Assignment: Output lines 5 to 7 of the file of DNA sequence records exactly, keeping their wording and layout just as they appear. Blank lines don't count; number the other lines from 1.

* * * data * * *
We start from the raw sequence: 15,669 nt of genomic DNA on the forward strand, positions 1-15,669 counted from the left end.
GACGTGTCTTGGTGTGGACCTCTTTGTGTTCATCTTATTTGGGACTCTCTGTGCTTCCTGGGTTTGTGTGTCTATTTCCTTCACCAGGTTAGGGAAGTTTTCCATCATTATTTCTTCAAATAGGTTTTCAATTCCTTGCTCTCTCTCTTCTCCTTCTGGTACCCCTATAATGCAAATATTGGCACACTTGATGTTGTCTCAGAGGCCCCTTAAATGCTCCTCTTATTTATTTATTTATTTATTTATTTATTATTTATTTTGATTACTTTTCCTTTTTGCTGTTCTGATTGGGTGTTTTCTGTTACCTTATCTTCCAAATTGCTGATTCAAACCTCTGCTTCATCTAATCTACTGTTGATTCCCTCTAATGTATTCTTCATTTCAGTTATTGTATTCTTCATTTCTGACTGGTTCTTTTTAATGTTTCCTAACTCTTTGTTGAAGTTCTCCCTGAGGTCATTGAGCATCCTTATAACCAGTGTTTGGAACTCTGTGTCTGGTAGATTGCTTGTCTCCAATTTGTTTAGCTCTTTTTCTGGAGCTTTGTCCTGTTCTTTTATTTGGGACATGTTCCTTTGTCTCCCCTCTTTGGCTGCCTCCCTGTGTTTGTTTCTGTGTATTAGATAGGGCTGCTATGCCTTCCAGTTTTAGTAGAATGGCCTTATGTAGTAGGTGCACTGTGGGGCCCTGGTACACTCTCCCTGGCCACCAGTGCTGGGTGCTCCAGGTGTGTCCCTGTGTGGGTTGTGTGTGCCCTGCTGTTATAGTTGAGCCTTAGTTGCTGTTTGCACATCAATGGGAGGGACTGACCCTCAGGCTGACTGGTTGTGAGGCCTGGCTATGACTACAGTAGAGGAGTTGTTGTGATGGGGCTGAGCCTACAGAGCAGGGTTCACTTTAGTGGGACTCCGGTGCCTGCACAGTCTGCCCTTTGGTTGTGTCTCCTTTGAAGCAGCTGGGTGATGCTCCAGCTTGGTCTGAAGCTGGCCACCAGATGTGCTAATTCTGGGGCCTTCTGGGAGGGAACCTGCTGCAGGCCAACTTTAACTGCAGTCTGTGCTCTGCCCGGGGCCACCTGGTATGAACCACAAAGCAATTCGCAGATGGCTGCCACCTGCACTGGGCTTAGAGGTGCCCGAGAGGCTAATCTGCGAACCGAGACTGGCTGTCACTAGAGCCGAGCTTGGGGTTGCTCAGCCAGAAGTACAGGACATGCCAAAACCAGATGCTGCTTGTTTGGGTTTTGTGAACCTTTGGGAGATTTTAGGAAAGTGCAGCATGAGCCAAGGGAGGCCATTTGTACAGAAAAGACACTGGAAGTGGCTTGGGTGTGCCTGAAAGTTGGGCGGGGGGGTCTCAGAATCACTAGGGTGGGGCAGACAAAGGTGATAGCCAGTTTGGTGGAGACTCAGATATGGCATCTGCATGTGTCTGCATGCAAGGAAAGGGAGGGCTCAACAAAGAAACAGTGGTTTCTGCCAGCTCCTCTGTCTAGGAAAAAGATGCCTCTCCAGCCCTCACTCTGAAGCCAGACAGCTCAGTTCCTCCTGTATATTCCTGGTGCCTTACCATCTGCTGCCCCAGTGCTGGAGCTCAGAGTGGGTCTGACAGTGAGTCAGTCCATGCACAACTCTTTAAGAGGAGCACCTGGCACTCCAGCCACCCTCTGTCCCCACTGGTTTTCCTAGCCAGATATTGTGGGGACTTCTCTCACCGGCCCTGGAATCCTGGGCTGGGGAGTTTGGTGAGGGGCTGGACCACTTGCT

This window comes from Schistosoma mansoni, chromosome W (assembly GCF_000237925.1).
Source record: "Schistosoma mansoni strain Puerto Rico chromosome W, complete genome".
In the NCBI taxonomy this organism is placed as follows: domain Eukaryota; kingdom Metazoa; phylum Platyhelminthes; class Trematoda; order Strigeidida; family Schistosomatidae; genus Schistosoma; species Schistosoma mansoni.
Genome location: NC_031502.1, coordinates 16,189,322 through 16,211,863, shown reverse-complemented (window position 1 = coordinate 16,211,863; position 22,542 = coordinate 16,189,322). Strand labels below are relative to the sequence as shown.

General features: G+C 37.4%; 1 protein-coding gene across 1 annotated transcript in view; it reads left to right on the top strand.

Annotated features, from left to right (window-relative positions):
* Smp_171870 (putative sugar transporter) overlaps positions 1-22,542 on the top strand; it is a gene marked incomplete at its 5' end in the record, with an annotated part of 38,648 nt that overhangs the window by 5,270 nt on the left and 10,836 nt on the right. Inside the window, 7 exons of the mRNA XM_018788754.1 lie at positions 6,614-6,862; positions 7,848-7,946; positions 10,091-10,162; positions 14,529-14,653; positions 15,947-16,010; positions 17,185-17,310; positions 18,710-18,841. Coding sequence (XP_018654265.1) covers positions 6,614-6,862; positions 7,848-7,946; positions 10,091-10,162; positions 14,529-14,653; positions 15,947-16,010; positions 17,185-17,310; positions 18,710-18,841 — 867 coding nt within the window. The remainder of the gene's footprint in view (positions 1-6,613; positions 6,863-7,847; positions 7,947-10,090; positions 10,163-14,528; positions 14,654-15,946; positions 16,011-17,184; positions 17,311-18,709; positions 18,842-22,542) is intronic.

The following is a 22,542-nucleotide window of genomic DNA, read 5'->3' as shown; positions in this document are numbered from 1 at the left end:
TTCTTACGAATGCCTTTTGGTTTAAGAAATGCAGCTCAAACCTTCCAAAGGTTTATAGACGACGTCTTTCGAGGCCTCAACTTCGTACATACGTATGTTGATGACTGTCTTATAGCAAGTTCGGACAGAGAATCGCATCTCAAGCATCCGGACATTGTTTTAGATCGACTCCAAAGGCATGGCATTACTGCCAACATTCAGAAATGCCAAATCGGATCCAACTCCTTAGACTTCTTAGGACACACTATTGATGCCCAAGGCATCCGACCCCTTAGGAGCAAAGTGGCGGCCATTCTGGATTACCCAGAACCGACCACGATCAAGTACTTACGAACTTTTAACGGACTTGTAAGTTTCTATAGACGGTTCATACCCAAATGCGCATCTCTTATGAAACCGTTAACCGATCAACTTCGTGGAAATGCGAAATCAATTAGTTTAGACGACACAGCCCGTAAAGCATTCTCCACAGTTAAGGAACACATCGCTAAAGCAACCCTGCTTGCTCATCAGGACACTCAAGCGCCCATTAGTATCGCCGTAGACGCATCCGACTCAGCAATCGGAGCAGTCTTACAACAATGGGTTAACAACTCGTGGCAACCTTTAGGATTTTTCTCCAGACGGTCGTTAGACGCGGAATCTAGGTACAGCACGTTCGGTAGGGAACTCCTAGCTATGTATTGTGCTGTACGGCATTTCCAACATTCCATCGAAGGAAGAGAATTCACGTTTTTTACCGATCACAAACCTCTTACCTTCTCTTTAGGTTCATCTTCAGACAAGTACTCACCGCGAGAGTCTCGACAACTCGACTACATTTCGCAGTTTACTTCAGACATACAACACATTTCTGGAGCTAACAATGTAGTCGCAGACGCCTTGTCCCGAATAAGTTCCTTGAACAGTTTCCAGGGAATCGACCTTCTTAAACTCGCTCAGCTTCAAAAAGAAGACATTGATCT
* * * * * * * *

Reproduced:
In the NCBI taxonomy this organism is placed as follows: domain Eukaryota; kingdom Metazoa; phylum Platyhelminthes; class Trematoda; order Strigeidida; family Schistosomatidae; genus Schistosoma; species Schistosoma mansoni.
Genome location: NC_031502.1, coordinates 16,189,322 through 16,211,863, shown reverse-complemented (window position 1 = coordinate 16,211,863; position 22,542 = coordinate 16,189,322). Strand labels below are relative to the sequence as shown.

General features: G+C 37.4%; 1 protein-coding gene across 1 annotated transcript in view; it reads left to right on the top strand.